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Some thoughts on working too much

Posted June 10, 2014 into Blunty by John Birmingham

There's a couple of things about the recent budget move to raise the retirement age to 70 that nobody is talking about. The number of workers aged over 50 who just can find work anyway because they're considered well past it.

But also the intensity of the work experience now. The way the so called work-life balance has tipped decisively in favour of work instead of life.

In a moment of delicious irony, I filed a Blunty about this very late last night.

13 Responses to ‘Some thoughts on working too much’

JG ducks in to say...

Posted June 10, 2014
Seems to me that there is an imbalance in the workforce: either some people work too much, while others can't get enough work, if any.
As you said, JB, many people over 50 are considered 'past it' and they struggle to find a job. So many employers also have unrealistic expectations of years of specific experience for potential employees, even in base-level jobs, let alone in professional jobs.
The $10,000 carrot the Abbott government is introducing to hire workers over 50 is staggered over two years. An employer will get a couple of thousand after three months, a couple more a few months later of taking on an over-50 employee, etc.
Given the long time it takes to reap the $10,000 bonus, and the amount of unemployed youth who may be favoured over employing 'oldies', I don't think the bonus will do much good.
Pity more work can't be spread around: less hours for a greater number of people. I guess it comes down to irrational economics and a bottom dollar mentality: profit over people, patience, training, the cost of overheads, and leave.

JG ducks in to say...

Posted June 10, 2014
^ above should read '...lack if patience and training...'

Dino not to be confused with reckons...

Posted June 10, 2014
I've always advocated a four day working week.
Vote for me!
Productivity will improve!
Unemployment will improve!
Health will improve!

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WarDog mutters...

Posted June 10, 2014
Where's everyone entrepreneurial spirit? I'm thinking about employing both my parent in a new startup and splitting the $10,000 with them.

I predict a sharp uptake in the number of micro businesses employing over 50s. They might be a net drain on the federal coffers and may not actually produce any products or services, but look at all the new businesses. That's got to be good for the economy, right?

Dino not to be confused with ducks in to say...

Posted June 10, 2014
I'll be fifty in a few months.
If you can spot me the 10 000 dollars I'll go to Thailand and become a Woman.
When I get back IVF will give me 15 000 to have a baby.
Then I will expect 6 months off on 50% of my wage.
If you just give me 2000 dollars cash I will not proceed...
Either that or a really big television.

JG has opinions thus...

Posted June 10, 2014
Startup business and employ your parents. Terrific idea, WarDog.

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Dave W is gonna tell you...

Posted June 10, 2014

My guess is that the working conditions for a whole bunch of sedentary middle class office drones are going to cause a whole bunch of health problems. Get outside, ride to work, go for a run at lunchtime, play touch football. All of these things will make the day go better and improve the work that we do anyway.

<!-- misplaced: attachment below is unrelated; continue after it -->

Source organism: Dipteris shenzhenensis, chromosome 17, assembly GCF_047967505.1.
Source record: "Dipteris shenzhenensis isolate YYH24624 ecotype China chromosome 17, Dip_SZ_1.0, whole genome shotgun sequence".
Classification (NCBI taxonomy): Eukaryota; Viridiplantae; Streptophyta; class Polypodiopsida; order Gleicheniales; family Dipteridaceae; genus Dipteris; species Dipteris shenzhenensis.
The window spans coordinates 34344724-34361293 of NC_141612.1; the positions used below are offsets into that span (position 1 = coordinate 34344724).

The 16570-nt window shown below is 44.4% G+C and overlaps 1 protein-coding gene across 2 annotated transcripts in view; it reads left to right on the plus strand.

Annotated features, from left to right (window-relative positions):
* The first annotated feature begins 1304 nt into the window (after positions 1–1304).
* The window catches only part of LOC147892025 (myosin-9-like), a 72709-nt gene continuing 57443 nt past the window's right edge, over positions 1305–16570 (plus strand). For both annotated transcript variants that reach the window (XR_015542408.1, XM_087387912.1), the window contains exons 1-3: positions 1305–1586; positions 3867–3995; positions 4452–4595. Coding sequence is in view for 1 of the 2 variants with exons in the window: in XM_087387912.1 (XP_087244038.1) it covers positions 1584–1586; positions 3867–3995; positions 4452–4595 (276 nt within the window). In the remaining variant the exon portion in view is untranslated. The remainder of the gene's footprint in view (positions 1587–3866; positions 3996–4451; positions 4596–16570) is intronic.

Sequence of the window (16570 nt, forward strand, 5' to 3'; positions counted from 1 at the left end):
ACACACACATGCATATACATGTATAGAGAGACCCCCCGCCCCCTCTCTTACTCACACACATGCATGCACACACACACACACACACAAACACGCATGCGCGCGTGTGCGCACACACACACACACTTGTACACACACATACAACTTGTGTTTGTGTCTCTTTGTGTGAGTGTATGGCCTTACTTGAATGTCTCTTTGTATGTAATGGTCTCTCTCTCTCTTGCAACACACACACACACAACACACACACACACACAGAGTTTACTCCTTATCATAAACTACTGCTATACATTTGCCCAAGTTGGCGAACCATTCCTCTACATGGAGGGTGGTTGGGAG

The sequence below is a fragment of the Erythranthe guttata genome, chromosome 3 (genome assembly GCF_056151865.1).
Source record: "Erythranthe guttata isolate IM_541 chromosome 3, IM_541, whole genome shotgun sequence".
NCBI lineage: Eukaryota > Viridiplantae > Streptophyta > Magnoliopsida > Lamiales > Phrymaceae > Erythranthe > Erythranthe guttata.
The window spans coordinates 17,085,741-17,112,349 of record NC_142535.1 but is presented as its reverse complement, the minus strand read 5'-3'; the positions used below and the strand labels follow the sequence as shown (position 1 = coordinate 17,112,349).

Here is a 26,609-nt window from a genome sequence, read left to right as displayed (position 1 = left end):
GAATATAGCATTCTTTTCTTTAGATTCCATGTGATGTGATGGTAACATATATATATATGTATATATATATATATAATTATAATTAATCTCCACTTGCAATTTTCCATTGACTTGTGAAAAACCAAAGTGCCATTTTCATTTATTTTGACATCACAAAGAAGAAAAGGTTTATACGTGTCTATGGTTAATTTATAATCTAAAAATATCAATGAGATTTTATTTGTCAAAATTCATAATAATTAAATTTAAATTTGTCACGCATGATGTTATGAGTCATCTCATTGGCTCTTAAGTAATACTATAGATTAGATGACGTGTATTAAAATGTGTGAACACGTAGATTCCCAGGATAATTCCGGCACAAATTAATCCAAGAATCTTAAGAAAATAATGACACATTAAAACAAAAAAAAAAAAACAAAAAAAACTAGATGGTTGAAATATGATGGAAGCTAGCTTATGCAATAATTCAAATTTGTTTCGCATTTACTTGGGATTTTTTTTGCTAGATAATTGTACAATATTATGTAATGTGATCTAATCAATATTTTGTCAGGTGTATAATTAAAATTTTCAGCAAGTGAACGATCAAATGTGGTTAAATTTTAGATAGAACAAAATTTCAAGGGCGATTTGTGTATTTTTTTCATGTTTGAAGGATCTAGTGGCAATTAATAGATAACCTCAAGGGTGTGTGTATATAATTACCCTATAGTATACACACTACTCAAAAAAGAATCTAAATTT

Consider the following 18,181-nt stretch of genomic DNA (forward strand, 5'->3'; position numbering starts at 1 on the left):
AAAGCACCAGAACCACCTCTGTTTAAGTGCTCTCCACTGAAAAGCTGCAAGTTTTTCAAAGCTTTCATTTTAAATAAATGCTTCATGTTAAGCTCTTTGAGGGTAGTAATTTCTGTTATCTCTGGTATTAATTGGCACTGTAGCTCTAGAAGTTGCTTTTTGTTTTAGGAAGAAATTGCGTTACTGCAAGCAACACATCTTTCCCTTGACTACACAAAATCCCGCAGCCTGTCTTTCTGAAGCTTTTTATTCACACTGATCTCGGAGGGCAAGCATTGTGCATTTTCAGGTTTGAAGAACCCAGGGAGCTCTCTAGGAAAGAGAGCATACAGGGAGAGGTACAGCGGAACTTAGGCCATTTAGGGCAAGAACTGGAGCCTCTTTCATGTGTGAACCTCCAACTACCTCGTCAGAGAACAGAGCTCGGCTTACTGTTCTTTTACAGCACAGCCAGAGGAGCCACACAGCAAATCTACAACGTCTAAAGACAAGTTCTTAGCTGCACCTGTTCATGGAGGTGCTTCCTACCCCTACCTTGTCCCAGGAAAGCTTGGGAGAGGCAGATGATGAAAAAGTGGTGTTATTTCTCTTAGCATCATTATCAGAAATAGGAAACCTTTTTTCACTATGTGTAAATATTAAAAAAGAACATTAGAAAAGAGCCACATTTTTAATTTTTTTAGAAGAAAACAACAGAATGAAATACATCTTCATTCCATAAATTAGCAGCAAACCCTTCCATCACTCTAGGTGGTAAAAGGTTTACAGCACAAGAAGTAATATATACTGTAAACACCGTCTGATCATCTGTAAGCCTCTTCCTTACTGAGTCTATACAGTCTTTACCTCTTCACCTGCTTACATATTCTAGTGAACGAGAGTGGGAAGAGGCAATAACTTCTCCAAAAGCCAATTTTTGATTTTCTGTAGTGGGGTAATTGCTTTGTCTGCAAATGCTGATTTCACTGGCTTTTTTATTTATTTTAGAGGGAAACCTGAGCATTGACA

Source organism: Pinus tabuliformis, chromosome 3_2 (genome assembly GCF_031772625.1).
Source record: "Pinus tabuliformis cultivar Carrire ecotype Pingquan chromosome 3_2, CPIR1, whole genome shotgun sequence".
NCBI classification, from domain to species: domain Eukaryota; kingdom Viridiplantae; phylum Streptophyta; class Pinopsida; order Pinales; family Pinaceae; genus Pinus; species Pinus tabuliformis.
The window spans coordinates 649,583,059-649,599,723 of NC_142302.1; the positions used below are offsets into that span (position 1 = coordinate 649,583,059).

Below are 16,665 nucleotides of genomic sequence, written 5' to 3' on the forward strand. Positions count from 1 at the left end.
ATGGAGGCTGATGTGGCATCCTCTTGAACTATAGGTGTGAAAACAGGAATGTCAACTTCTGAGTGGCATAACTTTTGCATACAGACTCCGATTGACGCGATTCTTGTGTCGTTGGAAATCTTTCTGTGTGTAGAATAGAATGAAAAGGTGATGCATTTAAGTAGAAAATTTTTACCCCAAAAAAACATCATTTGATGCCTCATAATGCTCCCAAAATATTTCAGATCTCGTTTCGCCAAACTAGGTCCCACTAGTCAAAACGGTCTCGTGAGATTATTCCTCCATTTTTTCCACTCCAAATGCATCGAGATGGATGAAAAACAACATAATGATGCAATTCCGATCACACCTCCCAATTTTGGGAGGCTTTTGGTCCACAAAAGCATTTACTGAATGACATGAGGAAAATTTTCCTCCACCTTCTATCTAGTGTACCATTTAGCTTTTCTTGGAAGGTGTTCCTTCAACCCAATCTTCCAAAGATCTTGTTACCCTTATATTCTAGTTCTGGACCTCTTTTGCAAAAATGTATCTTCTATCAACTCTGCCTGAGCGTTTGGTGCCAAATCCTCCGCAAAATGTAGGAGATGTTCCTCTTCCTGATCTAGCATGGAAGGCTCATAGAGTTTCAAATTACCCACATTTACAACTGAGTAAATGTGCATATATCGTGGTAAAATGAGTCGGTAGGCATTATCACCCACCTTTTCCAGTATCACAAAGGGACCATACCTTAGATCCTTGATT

But if the boss works all day every day, then there can be a lot of pressure implied to always be available.

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Rob ducks in to say...

Posted June 10, 2014
I need saving from my office drone job. I earn way too much and do too little. It makes me feel guilty when I see people who work hard and get paid less than me. These golden handcuffs.....

insomniac mumbles...

Posted June 10, 2014
Rob? Are you me?

Rob asserts...

Posted June 11, 2014

or sharing the same stage in a Kafkaesque nightmare.

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Halwes would have you know...

Posted June 11, 2014

Cut it out you two. I'm three quarters the way through reading Crime and Punishment again, after a thirty year break, and the whole "is Raskolnikov dreaming or isn't he? " thing is doing my head in yet again. At least this time I've got a russian friend who has explained the crazy way russian christian and family names work.

insomniac asserts...

Posted June 12, 2014
I did that a couple of months ago by audio book. I hadn't tried C&P in paper form but I imagine audio is a good way in to Russian stodge. Trouble is you can't see the names (or is that a good thing) and multiple names within families and characters can do your head in. The narrated voices helped keep track of people. Good story though. Keeps you on edge right up to the end.

Halwes mutters...

Posted June 12, 2014

Here is how I understand it. Rodion Romonavich Rasklnikov is Rodya ( pet name) to his mother and sisters and Raskolnikov is the surname of the male whereas the sisters and mothers surname is Raskolnikova. The mother is called Pulcheria Alexandrovna Raskolnikova. Where I got really confused was when the sister Avdotya Romanovna Raskolnikovna came into the story. Up until that point she had been referred to as Dounia or Dounushka and I thought that they were separate people but Dounia is the mothers and brothers pet name for Avdotya as Rodya is the pet name for Rodion. Gees it must be confusing being Russian. I did my head in years ago reading The Gulag archipeligo and A day in the life of Ivan Denisovitch and didn't intend going back for a second bite but you are right, C&P is a terrific read if you can follow the characters names.

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